There has been a spate of campus outbreaks across the UK as students have returned. At least 23 universities have reported outbreaks, a number that is likely to rise as more students arrive. The National Union of Students (NUS) accused the government and university vice chancellors of “selling students a lie” about how safe it would be to return to campuses for face-to-face teaching.
NUS president Larissa Kennedy told the Observer that universities have been allowed to prioritise their income over the safety of students, workers and local communities.
“We can all see that this is a completely unsafe situation,” she said. “Universities were more concerned about tuition fee income and the government more concerned with making sure that the rental sector stays afloat, than making sure that safety was the priority.”
Students are in an impossible situation, she added. They “have done what they’ve been told [and returned to university] – but they’ve been sold a lie. The government is gambling with students’ lives.”
The NUS is calling on universities to invest urgently in digital infrastructure, so that students can choose to learn off-campus. It also wants the government to fill any funding gaps universities will face if they send students home.
“If universities were fully funded, I have no doubt we’d be in a completely different situation. If we’re going to see universities act in the interest of student and community safety, the government needs to underwrite this with a real sense of urgency.”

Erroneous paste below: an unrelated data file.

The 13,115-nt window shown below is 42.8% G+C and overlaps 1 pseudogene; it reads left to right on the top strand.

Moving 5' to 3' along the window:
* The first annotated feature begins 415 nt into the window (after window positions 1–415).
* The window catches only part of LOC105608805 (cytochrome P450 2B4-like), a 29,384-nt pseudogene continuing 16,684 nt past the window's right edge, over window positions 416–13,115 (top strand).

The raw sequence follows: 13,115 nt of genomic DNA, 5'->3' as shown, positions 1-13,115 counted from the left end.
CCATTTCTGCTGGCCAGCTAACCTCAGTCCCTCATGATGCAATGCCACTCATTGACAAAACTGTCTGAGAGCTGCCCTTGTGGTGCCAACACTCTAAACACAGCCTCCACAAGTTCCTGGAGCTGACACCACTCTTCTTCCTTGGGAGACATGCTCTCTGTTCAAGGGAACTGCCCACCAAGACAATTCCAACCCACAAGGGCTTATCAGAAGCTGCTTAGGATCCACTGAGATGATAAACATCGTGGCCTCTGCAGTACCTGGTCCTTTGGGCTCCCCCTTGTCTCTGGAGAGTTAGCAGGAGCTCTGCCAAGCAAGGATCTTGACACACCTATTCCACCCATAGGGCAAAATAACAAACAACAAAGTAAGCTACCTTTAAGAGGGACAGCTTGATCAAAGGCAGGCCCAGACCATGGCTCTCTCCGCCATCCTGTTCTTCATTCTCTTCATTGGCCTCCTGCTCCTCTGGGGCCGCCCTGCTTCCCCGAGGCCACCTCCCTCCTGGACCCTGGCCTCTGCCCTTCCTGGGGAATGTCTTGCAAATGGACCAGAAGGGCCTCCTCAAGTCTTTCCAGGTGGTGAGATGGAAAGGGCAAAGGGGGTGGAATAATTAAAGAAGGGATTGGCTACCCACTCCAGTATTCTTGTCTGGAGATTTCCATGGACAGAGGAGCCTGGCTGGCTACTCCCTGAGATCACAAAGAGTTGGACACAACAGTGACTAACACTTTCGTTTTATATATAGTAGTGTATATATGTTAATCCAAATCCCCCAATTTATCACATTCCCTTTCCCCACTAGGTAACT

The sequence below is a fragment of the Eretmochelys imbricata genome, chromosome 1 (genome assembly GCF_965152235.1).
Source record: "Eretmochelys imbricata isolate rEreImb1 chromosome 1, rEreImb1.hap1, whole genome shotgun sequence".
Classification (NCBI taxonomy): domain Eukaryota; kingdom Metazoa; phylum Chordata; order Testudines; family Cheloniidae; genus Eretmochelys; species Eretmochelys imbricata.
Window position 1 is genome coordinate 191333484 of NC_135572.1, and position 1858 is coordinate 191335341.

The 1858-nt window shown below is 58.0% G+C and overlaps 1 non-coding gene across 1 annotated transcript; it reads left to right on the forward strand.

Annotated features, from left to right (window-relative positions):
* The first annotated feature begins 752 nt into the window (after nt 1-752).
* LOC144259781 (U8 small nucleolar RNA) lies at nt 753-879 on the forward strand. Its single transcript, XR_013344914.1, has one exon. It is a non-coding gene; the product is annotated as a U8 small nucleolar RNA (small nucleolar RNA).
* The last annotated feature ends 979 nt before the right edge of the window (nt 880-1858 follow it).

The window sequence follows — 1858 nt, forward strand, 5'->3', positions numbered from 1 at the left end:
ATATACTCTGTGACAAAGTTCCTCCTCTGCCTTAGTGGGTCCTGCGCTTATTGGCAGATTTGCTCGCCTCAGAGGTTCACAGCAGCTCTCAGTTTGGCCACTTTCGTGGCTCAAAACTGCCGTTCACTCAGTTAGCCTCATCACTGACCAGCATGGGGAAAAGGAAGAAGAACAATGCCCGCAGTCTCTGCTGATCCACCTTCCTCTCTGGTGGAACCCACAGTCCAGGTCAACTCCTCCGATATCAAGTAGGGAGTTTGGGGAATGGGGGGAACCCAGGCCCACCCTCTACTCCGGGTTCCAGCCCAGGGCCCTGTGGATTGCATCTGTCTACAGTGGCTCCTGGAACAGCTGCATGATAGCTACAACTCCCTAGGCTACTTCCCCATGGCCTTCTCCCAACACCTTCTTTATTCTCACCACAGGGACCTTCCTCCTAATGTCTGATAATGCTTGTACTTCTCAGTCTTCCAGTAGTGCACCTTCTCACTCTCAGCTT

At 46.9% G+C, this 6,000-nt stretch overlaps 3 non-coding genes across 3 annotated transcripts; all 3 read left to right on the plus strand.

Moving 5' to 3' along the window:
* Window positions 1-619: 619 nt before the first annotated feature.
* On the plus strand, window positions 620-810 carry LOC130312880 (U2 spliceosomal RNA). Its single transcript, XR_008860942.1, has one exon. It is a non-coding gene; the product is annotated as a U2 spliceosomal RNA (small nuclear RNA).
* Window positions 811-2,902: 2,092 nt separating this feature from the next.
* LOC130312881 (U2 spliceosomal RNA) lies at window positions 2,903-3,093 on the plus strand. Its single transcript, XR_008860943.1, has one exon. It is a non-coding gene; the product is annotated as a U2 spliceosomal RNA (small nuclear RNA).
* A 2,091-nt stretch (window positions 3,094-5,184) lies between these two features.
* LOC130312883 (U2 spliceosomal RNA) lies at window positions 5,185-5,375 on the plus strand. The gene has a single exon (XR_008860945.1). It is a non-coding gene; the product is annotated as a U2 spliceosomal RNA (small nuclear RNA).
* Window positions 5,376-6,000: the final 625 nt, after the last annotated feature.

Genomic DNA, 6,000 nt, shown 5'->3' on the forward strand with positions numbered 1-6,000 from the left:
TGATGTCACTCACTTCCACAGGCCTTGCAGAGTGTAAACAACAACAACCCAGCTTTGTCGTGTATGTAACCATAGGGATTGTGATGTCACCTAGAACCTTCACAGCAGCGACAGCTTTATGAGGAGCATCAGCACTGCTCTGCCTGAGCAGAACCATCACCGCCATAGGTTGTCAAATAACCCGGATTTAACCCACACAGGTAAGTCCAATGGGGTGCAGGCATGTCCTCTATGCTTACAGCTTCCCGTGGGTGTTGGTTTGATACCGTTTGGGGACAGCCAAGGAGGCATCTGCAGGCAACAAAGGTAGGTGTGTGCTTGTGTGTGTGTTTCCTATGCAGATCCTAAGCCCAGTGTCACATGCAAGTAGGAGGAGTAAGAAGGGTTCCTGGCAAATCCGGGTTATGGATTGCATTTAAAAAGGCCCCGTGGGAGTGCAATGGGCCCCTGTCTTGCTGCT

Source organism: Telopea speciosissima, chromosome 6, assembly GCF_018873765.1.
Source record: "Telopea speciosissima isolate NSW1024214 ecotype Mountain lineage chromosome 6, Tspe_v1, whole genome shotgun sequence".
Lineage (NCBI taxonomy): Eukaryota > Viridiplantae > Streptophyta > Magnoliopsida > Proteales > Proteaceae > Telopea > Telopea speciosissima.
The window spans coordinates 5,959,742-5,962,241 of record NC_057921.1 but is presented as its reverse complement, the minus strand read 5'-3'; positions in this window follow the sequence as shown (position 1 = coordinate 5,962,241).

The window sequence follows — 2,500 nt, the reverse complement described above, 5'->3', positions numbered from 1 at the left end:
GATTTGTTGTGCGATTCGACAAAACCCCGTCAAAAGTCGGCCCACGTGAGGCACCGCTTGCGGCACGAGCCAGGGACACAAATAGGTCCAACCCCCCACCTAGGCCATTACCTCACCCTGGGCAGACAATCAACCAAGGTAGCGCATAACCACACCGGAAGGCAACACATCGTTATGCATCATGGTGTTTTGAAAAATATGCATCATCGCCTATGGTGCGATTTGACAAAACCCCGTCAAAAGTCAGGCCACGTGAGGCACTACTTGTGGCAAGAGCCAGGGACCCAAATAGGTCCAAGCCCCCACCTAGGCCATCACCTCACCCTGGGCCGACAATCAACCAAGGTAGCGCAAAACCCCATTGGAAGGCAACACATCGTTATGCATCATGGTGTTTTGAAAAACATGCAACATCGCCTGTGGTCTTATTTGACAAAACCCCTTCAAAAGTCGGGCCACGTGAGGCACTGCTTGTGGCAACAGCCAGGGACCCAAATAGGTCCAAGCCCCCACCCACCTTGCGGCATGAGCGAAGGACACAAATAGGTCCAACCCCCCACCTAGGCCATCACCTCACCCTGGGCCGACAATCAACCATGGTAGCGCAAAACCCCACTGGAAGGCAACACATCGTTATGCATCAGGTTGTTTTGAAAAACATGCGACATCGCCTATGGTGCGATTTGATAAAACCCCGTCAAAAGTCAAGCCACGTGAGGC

If university outbreaks continue and students are forced to self-isolate repeatedly, she said she would not be surprised if students demanded tuition fee refunds later in the year.
During her daily briefing on Friday, Scotland’s first minister Nicola Sturgeon spoke directly to students, telling them “you don’t deserve to be facing this and it’s not your fault”, before going on to confirm a ban on students in Scotland visiting pubs, restaurants and cafes this weekend.
The guidance was met with confusion by students – many of whom work in the hospitality industry – and businesses in Glasgow.
Debbie Shields, the president of Scottish Women in Business, which represents a number of hospitality business owners, says members have already been frustrated by localised lockdowns in Glasgow on top of national restrictions.
“They realise we need to do something and that health is obviously as important as the economy,” said Shields. “But the messages coming from government have been so confusing and really difficult for anyone to wade through. There were students [on Thursday] hearing that new guidance and not knowing whether they could go into work this weekend.”
For some, the toll on students’ mental health from limited social contact while being away from home is a scarier prospect than being infected with coronavirus.
Becca Leslie, who also lives in Murano Street, where residents are unable to individually control the heating in their bedrooms or to open their windows beyond a safety latch, says the situation has been “very overwhelming and people are feeling the mental effects”.
And, she points out, it comes on top of an already difficult summer for students who were also at the centre of last month’s exam results U-turns across the UK.
“This is meant to be a massive year for us; we’re 18 and our lives are just beginning,” says Leslie, who moved from Aberdeen to study film and television with German and French. “But it feels like everything that could have gone wrong has gone wrong.”